Why your New Year’s resolution might be doing more harm than good
The new year can be the start of so many new opportunities for Utahns. It’s also the time for New Year’s resolution — for better and worse.
Dr. Matt Woolley, a licensed psychologist for the University of Utah, spoke about the unrealistic expectations that come with a New Year’s resolution on the Project Recovery podcast.
The truth behind the New Year’s resolution
Millions of Americans say they have made or thought about a New Year’s resolution or some alternative for the year.
When asked about what his New Year’s resolution was, Dr. Woolley was quick to point out where he stood on the topic.
“I don’t do them,” Dr. Woolley said. “Because they don’t work. They set you up to feel disappointed and then you do worse.”
At its core, the resolution should be an opportunity to promote growth and positivity. But for those who set unrealistic expectations around their resolutions, it can actually be unhelpful to their growth.
“If you look at statistics on general populations, it’s discouraging. It’s a great way to discourage yourself,” Dr. Woolley said.
Some estimates show that almost 80% of resolutions fail by the beginning of February.
Setting yourself up to fail
One of the biggest reasons resolutions fail so often is because we set ourselves up to fail according to Dr. Woolley.
“You set unrealistic expectations and then you feel discouraged about ten days later,” he said.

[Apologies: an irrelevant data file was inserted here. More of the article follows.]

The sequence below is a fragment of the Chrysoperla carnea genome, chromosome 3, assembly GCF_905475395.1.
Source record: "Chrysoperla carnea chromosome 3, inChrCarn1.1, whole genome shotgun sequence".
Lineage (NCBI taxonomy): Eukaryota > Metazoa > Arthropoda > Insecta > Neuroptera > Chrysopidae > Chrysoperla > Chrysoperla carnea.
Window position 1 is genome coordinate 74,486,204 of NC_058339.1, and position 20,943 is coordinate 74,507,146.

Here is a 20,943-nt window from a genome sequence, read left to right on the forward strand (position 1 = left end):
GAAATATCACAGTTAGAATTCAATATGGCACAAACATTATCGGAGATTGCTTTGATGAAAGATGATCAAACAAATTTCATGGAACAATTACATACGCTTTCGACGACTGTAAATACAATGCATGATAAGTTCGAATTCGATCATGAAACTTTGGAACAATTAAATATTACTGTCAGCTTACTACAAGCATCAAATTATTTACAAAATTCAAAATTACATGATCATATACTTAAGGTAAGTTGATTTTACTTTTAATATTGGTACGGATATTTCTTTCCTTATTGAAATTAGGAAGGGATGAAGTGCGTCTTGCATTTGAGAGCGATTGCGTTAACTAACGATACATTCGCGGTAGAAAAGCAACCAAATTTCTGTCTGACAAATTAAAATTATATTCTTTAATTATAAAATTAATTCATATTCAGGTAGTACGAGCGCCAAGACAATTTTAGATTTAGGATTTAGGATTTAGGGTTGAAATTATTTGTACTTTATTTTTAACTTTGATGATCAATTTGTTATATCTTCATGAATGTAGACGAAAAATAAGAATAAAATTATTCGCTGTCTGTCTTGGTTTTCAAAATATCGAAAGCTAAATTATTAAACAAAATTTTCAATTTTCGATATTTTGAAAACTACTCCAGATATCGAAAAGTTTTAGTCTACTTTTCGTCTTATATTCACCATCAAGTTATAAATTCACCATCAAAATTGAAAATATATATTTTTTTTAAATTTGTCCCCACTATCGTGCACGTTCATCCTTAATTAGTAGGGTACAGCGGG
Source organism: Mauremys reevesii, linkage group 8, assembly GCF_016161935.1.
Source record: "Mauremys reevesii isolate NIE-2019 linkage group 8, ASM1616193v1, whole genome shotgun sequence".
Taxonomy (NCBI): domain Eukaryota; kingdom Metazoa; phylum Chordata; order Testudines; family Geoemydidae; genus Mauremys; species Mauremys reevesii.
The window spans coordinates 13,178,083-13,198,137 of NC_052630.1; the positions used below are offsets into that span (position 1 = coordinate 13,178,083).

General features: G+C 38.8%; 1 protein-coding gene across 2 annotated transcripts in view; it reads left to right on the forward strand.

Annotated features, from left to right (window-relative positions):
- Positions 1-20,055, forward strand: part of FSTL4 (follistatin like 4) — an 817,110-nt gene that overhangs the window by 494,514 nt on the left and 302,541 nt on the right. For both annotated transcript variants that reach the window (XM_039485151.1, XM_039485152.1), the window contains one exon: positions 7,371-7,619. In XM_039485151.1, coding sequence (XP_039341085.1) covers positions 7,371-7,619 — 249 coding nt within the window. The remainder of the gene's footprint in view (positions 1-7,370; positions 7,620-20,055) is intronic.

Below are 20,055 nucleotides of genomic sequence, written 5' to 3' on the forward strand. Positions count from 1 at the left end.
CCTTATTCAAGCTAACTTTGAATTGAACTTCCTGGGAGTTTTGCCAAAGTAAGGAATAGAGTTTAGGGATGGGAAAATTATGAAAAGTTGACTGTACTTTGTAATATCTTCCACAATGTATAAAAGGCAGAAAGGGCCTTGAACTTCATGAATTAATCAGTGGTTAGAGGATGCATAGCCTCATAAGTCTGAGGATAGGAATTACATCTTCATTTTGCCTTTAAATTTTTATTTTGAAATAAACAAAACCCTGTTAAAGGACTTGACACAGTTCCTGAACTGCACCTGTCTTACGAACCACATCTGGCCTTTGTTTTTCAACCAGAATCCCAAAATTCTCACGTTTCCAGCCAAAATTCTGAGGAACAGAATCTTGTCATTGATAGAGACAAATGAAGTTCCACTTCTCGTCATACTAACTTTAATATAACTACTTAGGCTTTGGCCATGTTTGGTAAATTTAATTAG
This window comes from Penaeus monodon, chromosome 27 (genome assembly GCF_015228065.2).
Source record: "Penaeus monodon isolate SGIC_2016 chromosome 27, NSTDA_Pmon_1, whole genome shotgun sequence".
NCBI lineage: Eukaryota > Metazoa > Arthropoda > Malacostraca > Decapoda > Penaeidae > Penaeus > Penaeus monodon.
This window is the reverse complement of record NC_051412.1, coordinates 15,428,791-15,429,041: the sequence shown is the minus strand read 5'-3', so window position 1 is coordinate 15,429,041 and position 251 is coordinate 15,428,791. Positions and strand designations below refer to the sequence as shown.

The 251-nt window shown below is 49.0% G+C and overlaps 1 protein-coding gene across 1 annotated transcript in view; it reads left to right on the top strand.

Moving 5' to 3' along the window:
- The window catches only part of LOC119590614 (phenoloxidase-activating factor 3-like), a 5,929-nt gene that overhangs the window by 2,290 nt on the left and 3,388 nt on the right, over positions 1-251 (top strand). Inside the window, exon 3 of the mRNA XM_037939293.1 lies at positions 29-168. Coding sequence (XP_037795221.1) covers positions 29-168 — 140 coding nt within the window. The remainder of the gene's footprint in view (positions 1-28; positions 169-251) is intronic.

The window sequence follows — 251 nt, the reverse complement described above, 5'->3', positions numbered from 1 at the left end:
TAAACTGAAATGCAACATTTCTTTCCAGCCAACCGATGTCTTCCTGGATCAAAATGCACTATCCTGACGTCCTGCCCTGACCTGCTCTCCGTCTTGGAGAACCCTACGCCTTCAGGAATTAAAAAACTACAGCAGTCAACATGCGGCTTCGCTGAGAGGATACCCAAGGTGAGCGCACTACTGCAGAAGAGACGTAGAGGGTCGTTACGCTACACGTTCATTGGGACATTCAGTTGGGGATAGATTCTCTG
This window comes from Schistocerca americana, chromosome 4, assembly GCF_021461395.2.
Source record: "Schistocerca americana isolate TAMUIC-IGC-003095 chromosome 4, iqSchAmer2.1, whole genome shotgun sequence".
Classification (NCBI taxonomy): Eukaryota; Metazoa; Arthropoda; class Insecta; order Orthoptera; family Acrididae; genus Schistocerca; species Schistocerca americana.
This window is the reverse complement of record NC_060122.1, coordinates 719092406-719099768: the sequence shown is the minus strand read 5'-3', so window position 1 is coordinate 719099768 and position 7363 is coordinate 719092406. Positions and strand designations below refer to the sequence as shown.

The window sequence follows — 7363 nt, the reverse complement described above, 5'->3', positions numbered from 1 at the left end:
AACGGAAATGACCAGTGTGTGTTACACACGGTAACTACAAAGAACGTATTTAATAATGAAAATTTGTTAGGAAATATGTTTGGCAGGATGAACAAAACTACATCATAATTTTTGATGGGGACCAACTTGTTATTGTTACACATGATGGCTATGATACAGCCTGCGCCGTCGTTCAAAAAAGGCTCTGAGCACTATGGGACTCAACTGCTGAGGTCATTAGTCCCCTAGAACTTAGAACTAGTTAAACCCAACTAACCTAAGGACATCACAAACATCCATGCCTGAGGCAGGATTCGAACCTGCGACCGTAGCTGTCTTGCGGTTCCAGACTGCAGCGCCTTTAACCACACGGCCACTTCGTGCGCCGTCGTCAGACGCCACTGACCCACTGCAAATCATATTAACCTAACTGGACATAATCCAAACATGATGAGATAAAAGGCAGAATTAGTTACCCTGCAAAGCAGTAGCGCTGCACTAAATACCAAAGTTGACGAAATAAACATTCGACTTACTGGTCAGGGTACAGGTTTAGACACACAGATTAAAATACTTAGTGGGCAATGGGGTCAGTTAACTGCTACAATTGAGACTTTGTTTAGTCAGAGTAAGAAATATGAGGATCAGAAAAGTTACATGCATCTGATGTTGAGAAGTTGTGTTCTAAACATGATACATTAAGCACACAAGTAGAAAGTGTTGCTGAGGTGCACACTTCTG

That doesn’t mean that we shouldn’t try and better ourselves or create positive change in our lives.
Dr. Woolley encourages a more long-term and behavioral approach to setting goals.
“By changing how you think about it, you can make a mistake and keep going. New Year’s resolutions set up this all-or-nothing policy that people have with their goals,” Dr. Woolley.
Luckily, there are plenty of alternatives to New Year’s resolutions that are just as productive.
Helpful alternatives to the New Year’s resolution
Set up year-long goals for yourself: Creating year-long goals for yourself gives you the opportunity to fail and pick right back up. Compared to a New Year’s resolution, it’s a lot more forgiving. It also promotes behavioral change which is far more likely to stay with you in the long-term.
Make a plan: An easy way to stick with your goals is to create a plan that outlines exactly what and how you’ll achieve said goals. Whether it’s a daily, weekly, or monthly plan, you’ll be able to go back to it to track and analyze whether or not it’s working how it should be. If it’s not you can easily make adjustments that better align fit your lifestyle.
Create healthy habits: Whether it’s eating healthier, being more active, or becoming more focused on what you want, creating healthy habits is paramount to promoting growth and change. By making small adjustments in your life, you give yourself the opportunity to welcome and adhere to those changes. Which in turn, can have a massive impact over the course of the year.
Listen to the podcast to learn more about alternatives to the New Year’s resolution
For more information on opioid prevention or if you or someone you know is struggling, you can find more information on Facebook, KSL TV, or Know Your Script. To hear more from Casey Scott and Dr. Matt Woolley, you can listen below or subscribe to the ‘Project Recovery’ podcast on Apple Podcasts or wherever you get major podcasts.
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